Tag Archives: books

The ABCs of Slavery

I’ve always been a hunter and gatherer of old stuff, and the first “collection” I assembled while still in my early 20s was of nineteenth-century pearlware children’s plates, primarily ABC and nursery plates intended for instruction and edification: I had quite a few of Franklin’s Maxims, a few domestic scenes, animals, and lots of Robinson Crusoe: I still have the latter, one elephant plate, and a fortune-telling scene, but I sold off the rest a decade or so, along with all of my transferware. When I was hunting around for these little plates, I remember seeing some that were a bit political, and wondering: why would children care about free trade? But slavery was a far more passionate and accessible topic, and quite a few abolitionist ABC plates appeared in the mid nineteenth-century, especially after the production of Uncle Tom’s Cabin. These plates were produced primarily in Britain for the northern American market, and the Staffordshire potteries had the dual motivation of meeting (and perhaps creating) demand in America while presenting themselves as morally superior to their cousins across the Atlantic: there is an amazing transfer-printed jug in the collection of the Winterthur Museum which advertises all the available patterns along with one scene in which showing “Britannia Protecting the Africans”. The British were so very clever at catering to both sides in the struggle over slavery in America: preaching to the North while buying cotton from the South! The Winterthur collection also contains an anti-slavery ABC plate based on the work of Mary Belson Elliot, “blending sound Christian principles with cheerful cultivation”, and a popular children’s mug first sold at the 1846 Philadelphia Anti-Slavery Fair, along with the wonderful Anti-Slavery Alphabet produced by the Townsend sisters.

Anti-slavery plate Winterthur Collection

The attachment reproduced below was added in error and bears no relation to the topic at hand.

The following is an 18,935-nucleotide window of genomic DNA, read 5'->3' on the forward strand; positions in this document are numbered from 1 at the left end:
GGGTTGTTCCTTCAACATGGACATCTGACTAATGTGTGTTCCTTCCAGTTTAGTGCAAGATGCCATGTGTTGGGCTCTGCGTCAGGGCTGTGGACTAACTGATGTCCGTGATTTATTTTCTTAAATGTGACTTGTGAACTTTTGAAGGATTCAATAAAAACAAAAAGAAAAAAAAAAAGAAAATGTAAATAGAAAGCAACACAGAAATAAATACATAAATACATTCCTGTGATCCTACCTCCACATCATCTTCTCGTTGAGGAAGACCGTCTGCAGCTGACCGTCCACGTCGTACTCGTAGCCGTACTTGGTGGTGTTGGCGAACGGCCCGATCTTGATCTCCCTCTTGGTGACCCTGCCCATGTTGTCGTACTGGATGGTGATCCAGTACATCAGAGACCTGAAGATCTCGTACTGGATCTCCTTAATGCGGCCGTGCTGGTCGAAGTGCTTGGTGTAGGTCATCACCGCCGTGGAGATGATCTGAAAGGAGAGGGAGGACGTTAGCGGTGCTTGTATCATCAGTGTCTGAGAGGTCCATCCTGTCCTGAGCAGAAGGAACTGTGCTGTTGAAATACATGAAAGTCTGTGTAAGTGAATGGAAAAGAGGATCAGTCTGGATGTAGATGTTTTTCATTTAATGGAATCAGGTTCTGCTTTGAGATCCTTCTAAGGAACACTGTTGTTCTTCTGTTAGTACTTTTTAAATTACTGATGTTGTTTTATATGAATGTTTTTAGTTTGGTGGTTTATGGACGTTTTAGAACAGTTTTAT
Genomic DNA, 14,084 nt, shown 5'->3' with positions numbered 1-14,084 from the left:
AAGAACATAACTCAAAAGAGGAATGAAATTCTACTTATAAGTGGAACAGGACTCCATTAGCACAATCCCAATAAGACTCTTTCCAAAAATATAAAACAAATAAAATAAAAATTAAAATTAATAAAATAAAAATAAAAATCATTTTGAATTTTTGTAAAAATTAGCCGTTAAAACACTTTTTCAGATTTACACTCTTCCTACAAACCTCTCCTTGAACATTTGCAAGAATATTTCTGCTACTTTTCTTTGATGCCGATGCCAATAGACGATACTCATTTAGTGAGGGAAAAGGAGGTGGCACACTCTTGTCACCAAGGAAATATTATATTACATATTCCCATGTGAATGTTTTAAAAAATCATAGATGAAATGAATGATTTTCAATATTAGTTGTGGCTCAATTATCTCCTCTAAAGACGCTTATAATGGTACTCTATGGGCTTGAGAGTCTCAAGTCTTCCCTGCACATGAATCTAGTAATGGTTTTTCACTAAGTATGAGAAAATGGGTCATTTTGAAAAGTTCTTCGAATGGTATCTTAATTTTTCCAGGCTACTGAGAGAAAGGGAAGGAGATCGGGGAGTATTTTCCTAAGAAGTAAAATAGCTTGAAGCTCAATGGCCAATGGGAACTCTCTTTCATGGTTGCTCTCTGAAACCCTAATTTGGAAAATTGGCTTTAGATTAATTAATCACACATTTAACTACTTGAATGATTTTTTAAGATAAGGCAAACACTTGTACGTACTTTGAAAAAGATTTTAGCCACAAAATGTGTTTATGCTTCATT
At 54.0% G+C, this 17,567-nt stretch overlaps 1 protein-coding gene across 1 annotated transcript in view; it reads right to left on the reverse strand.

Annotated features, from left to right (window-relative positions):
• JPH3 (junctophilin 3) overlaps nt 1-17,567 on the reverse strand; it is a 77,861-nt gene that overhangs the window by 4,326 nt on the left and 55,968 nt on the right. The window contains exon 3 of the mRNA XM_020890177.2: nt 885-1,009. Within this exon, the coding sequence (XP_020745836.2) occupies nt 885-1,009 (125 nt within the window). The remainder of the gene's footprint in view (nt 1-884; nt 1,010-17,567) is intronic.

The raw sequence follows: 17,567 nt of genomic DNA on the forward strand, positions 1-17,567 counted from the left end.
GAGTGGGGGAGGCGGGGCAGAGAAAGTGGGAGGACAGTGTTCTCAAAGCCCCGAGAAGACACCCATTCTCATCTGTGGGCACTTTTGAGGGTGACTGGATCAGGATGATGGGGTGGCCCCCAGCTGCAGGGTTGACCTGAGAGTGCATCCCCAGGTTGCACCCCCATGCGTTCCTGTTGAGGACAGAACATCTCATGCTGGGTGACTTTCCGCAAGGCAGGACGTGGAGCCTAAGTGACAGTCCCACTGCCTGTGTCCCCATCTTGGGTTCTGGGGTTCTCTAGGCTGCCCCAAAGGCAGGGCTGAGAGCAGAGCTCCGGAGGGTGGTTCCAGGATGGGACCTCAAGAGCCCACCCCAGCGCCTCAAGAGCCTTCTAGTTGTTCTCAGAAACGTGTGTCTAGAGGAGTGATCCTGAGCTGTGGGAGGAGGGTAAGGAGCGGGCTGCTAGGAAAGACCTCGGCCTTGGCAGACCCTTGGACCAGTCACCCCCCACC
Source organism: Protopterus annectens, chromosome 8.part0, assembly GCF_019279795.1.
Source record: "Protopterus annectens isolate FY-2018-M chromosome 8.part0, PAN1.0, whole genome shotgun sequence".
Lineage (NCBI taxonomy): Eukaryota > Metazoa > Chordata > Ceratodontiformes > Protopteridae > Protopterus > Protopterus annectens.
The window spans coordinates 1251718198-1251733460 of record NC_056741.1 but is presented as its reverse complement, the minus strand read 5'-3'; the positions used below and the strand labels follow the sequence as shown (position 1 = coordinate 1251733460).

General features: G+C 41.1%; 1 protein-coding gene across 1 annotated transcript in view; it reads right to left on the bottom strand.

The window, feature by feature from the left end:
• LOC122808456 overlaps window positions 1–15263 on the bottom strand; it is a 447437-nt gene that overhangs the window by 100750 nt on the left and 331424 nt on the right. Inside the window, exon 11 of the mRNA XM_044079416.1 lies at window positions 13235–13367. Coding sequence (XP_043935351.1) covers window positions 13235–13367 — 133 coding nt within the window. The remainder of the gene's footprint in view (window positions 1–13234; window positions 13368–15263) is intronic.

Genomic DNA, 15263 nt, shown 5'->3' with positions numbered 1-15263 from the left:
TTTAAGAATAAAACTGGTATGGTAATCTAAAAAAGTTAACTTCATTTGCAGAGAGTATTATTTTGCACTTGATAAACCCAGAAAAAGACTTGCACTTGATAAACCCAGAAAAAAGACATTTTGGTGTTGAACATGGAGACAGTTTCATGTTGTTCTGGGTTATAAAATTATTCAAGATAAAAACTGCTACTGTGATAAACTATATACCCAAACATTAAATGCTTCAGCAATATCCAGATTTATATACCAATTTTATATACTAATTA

Anti-slavery Mug Winterthur Collection

anti-slavery alphabet primer 1846 Letters A and B

anti-slavery alphabet primer 1846 Letters M and N

From the Winterthur Museum Collections:  Staffordshire pearlware jug made by Christopher Whitehead, c. 1817-1819, ABC plate, c. 1800-1830, and child’s mug, c. 1795-1865; Pages from the Anti-Slavery Alphabet of Philadelphia sisters Hannah and Mary Townsend, 1846.

The particular plate that returned my attention to ABC plates in general and anti-slavery ABC products in particular is a lot in the upcoming Memorial Day Auction at Northeast Auctions: “Gathering Cotton”. This is a Staffordshire plate as well, but produced later than the Winterthur pieces (between 1850 and 1865) and its meaning/purpose is far less straightforward:  I can’t tell if it’s for or against slavery! With children front and center, I assume it is anti-, but it projects a far less strident message than other plates that were produced at this time, primarily based on  Uncle Tom’s Cabin, with scenes such as “The Buyer and Seller of the Human Article” and  “Uncle Tom Whipped to Death” depicted. Once the Civil War began, the messaging of ABC plates became even more straightforward, with simple depictions of Union generals produced, of course, in Great Britain.

ABC Plate Gathering Cotton

ABC Plate Human Article

ABC Uncle Tom plate

General McClellan Plate Cowan's Auctions

“Gathering Cotton” and other mid-nineteenth century Staffordshire ABC plates, from the Harriet Beecher Stowe Center and the University of Wisconsin-Madison Decorative Arts Database, referenced in two great articles: Louise L. Stevenson’s “Virtue Displayed: the Tie-Ins of Uncle Tom’s Cabin” (available here), and Jill Weitzman Fenichell’s “Fragile Lessons: Ceramic and Porcelain Representations of Uncle Tom’s Cabin” (available here). “The Arrival of General McClellan” Staffordshire ABC plate, Cowan’s Auctions.


May Wine

I have a particularly fond childhood memory of dancing around a Maypole wearing festive (alpine? Elizabethan?) dress at the hippie nursery school I attended in Vermont, and consequently I always celebrate May Day. I do not erect a Maypole in my backyard, but I been known to don the occasional flower wreath or sprig in my hair (especially if I don’t have to go anywhere) and I usually make May Wine, the traditional German spring spirit. May Wine (Maiwein) is simply sweet white wine infused with sweet woodruff (galium odoratum, or Waldmeister, “master of the woods”, in German), and there are lots of variations, both from the past and in the present. You can simply take a few sprigs of the herb, tie them together, and drop them in a bottle of Moselle to infuse for the afternoon in the refrigerator if you like, or you can make a May Punch, by adding sparkling water or wine and fruit. Have your own Happy Hour, or invite your neighbors and drink to the retreat of winter and the onset of spring, a universal sentiment but one that seems very apt this particular year!